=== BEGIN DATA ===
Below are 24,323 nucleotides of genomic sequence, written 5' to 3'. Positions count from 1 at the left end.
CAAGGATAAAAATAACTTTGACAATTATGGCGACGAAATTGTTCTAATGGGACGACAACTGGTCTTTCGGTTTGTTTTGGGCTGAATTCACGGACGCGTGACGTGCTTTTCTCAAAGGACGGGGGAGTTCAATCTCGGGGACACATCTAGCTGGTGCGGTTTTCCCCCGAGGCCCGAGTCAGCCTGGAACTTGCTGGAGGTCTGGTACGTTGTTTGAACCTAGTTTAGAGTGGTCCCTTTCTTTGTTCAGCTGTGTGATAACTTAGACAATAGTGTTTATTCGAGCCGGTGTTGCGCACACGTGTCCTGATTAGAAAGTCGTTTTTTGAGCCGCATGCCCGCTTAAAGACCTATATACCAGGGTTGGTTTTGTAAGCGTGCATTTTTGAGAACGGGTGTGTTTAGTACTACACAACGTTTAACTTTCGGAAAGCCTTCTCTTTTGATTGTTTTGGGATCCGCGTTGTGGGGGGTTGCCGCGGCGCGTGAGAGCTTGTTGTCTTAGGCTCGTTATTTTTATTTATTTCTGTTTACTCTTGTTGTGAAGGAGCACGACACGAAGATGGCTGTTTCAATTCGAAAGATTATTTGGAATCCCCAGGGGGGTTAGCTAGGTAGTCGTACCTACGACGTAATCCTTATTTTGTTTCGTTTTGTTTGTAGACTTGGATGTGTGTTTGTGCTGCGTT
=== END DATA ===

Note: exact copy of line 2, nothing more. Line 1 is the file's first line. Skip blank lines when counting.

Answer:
CAAGGATAAAAATAACTTTGACAATTATGGCGACGAAATTGTTCTAATGGGACGACAACTGGTCTTTCGGTTTGTTTTGGGCTGAATTCACGGACGCGTGACGTGCTTTTCTCAAAGGACGGGGGAGTTCAATCTCGGGGACACATCTAGCTGGTGCGGTTTTCCCCCGAGGCCCGAGTCAGCCTGGAACTTGCTGGAGGTCTGGTACGTTGTTTGAACCTAGTTTAGAGTGGTCCCTTTCTTTGTTCAGCTGTGTGATAACTTAGACAATAGTGTTTATTCGAGCCGGTGTTGCGCACACGTGTCCTGATTAGAAAGTCGTTTTTTGAGCCGCATGCCCGCTTAAAGACCTATATACCAGGGTTGGTTTTGTAAGCGTGCATTTTTGAGAACGGGTGTGTTTAGTACTACACAACGTTTAACTTTCGGAAAGCCTTCTCTTTTGATTGTTTTGGGATCCGCGTTGTGGGGGGTTGCCGCGGCGCGTGAGAGCTTGTTGTCTTAGGCTCGTTATTTTTATTTATTTCTGTTTACTCTTGTTGTGAAGGAGCACGACACGAAGATGGCTGTTTCAATTCGAAAGATTATTTGGAATCCCCAGGGGGGTTAGCTAGGTAGTCGTACCTACGACGTAATCCTTATTTTGTTTCGTTTTGTTTGTAGACTTGGATGTGTGTTTGTGCTGCGTT